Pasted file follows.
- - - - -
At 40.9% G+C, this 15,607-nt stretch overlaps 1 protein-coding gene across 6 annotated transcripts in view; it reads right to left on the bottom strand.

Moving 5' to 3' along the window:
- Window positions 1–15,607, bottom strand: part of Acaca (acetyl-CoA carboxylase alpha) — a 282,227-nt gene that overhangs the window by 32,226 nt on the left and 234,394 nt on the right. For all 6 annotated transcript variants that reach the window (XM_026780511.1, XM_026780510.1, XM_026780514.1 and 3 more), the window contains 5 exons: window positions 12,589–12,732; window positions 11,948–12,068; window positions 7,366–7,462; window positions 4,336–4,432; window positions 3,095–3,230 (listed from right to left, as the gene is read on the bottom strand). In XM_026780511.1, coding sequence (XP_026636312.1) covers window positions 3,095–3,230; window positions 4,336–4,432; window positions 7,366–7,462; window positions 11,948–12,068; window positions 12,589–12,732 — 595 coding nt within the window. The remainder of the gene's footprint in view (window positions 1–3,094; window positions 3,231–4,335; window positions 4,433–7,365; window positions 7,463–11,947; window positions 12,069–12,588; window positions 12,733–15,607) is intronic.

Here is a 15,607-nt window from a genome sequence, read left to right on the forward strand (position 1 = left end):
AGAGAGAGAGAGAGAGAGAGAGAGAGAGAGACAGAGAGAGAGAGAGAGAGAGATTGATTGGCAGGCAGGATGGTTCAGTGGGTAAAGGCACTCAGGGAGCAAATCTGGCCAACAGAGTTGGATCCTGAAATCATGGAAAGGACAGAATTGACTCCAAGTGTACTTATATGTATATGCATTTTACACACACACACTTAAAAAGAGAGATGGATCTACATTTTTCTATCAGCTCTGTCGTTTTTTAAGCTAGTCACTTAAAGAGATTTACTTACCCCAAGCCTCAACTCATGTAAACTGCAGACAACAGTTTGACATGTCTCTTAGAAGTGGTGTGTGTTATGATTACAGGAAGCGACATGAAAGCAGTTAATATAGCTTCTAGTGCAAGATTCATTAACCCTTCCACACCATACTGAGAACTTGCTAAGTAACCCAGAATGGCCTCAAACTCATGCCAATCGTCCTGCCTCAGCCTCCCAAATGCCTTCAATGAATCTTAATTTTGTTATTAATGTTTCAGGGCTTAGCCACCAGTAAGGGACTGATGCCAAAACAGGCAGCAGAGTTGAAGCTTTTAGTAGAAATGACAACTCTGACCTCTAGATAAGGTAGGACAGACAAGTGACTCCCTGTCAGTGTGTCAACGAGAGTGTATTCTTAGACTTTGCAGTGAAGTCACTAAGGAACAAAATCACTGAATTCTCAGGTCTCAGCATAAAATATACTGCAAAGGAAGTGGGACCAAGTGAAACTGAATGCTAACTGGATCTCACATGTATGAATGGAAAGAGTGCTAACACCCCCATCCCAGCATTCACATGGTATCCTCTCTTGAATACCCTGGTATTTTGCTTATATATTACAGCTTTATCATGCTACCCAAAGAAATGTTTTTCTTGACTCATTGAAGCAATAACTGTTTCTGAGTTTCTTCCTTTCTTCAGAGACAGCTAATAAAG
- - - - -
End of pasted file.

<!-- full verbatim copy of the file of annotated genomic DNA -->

At 40.9% G+C, this 15,607-nt stretch overlaps 1 protein-coding gene across 6 annotated transcripts in view; it reads right to left on the bottom strand.

Moving 5' to 3' along the window:
- Window positions 1–15,607, bottom strand: part of Acaca (acetyl-CoA carboxylase alpha) — a 282,227-nt gene that overhangs the window by 32,226 nt on the left and 234,394 nt on the right. For all 6 annotated transcript variants that reach the window (XM_026780511.1, XM_026780510.1, XM_026780514.1 and 3 more), the window contains 5 exons: window positions 12,589–12,732; window positions 11,948–12,068; window positions 7,366–7,462; window positions 4,336–4,432; window positions 3,095–3,230 (listed from right to left, as the gene is read on the bottom strand). In XM_026780511.1, coding sequence (XP_026636312.1) covers window positions 3,095–3,230; window positions 4,336–4,432; window positions 7,366–7,462; window positions 11,948–12,068; window positions 12,589–12,732 — 595 coding nt within the window. The remainder of the gene's footprint in view (window positions 1–3,094; window positions 3,231–4,335; window positions 4,433–7,365; window positions 7,463–11,947; window positions 12,069–12,588; window positions 12,733–15,607) is intronic.

Here is a 15,607-nt window from a genome sequence, read left to right on the forward strand (position 1 = left end):
AGAGAGAGAGAGAGAGAGAGAGAGAGAGAGACAGAGAGAGAGAGAGAGAGAGATTGATTGGCAGGCAGGATGGTTCAGTGGGTAAAGGCACTCAGGGAGCAAATCTGGCCAACAGAGTTGGATCCTGAAATCATGGAAAGGACAGAATTGACTCCAAGTGTACTTATATGTATATGCATTTTACACACACACACTTAAAAAGAGAGATGGATCTACATTTTTCTATCAGCTCTGTCGTTTTTTAAGCTAGTCACTTAAAGAGATTTACTTACCCCAAGCCTCAACTCATGTAAACTGCAGACAACAGTTTGACATGTCTCTTAGAAGTGGTGTGTGTTATGATTACAGGAAGCGACATGAAAGCAGTTAATATAGCTTCTAGTGCAAGATTCATTAACCCTTCCACACCATACTGAGAACTTGCTAAGTAACCCAGAATGGCCTCAAACTCATGCCAATCGTCCTGCCTCAGCCTCCCAAATGCCTTCAATGAATCTTAATTTTGTTATTAATGTTTCAGGGCTTAGCCACCAGTAAGGGACTGATGCCAAAACAGGCAGCAGAGTTGAAGCTTTTAGTAGAAATGACAACTCTGACCTCTAGATAAGGTAGGACAGACAAGTGACTCCCTGTCAGTGTGTCAACGAGAGTGTATTCTTAGACTTTGCAGTGAAGTCACTAAGGAACAAAATCACTGAATTCTCAGGTCTCAGCATAAAATATACTGCAAAGGAAGTGGGACCAAGTGAAACTGAATGCTAACTGGATCTCACATGTATGAATGGAAAGAGTGCTAACACCCCCATCCCAGCATTCACATGGTATCCTCTCTTGAATACCCTGGTATTTTGCTTATATATTACAGCTTTATCATGCTACCCAAAGAAATGTTTTTCTTGACTCATTGAAGCAATAACTGTTTCTGAGTTTCTTCCTTTCTTCAGAGACAGCTAATAAAG